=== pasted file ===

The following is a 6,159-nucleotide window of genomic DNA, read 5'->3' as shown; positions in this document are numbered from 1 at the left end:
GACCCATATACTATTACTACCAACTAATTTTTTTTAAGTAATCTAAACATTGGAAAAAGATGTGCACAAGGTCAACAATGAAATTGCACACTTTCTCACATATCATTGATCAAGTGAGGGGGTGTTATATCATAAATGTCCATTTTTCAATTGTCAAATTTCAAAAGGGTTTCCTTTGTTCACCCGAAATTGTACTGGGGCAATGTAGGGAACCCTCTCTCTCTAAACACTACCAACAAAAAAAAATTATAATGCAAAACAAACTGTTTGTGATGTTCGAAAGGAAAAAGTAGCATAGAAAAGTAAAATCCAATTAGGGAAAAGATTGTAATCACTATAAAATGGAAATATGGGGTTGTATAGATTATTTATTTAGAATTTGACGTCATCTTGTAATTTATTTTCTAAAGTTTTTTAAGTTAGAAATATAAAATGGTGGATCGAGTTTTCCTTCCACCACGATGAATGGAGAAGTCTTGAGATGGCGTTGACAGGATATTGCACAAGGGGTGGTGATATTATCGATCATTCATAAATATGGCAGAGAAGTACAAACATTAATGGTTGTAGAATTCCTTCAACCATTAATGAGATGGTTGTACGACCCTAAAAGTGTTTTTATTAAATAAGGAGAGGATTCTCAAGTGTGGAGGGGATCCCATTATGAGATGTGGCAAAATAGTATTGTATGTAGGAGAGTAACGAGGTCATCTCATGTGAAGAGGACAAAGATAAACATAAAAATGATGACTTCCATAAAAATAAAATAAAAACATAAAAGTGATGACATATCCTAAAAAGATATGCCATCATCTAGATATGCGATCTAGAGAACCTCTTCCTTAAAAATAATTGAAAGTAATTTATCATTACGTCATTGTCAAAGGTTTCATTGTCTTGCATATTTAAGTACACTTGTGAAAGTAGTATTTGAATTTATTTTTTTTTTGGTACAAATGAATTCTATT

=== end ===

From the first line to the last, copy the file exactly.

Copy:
The following is a 6,159-nucleotide window of genomic DNA, read 5'->3' as shown; positions in this document are numbered from 1 at the left end:
GACCCATATACTATTACTACCAACTAATTTTTTTTAAGTAATCTAAACATTGGAAAAAGATGTGCACAAGGTCAACAATGAAATTGCACACTTTCTCACATATCATTGATCAAGTGAGGGGGTGTTATATCATAAATGTCCATTTTTCAATTGTCAAATTTCAAAAGGGTTTCCTTTGTTCACCCGAAATTGTACTGGGGCAATGTAGGGAACCCTCTCTCTCTAAACACTACCAACAAAAAAAAATTATAATGCAAAACAAACTGTTTGTGATGTTCGAAAGGAAAAAGTAGCATAGAAAAGTAAAATCCAATTAGGGAAAAGATTGTAATCACTATAAAATGGAAATATGGGGTTGTATAGATTATTTATTTAGAATTTGACGTCATCTTGTAATTTATTTTCTAAAGTTTTTTAAGTTAGAAATATAAAATGGTGGATCGAGTTTTCCTTCCACCACGATGAATGGAGAAGTCTTGAGATGGCGTTGACAGGATATTGCACAAGGGGTGGTGATATTATCGATCATTCATAAATATGGCAGAGAAGTACAAACATTAATGGTTGTAGAATTCCTTCAACCATTAATGAGATGGTTGTACGACCCTAAAAGTGTTTTTATTAAATAAGGAGAGGATTCTCAAGTGTGGAGGGGATCCCATTATGAGATGTGGCAAAATAGTATTGTATGTAGGAGAGTAACGAGGTCATCTCATGTGAAGAGGACAAAGATAAACATAAAAATGATGACTTCCATAAAAATAAAATAAAAACATAAAAGTGATGACATATCCTAAAAAGATATGCCATCATCTAGATATGCGATCTAGAGAACCTCTTCCTTAAAAATAATTGAAAGTAATTTATCATTACGTCATTGTCAAAGGTTTCATTGTCTTGCATATTTAAGTACACTTGTGAAAGTAGTATTTGAATTTATTTTTTTTTTGGTACAAATGAATTCTATT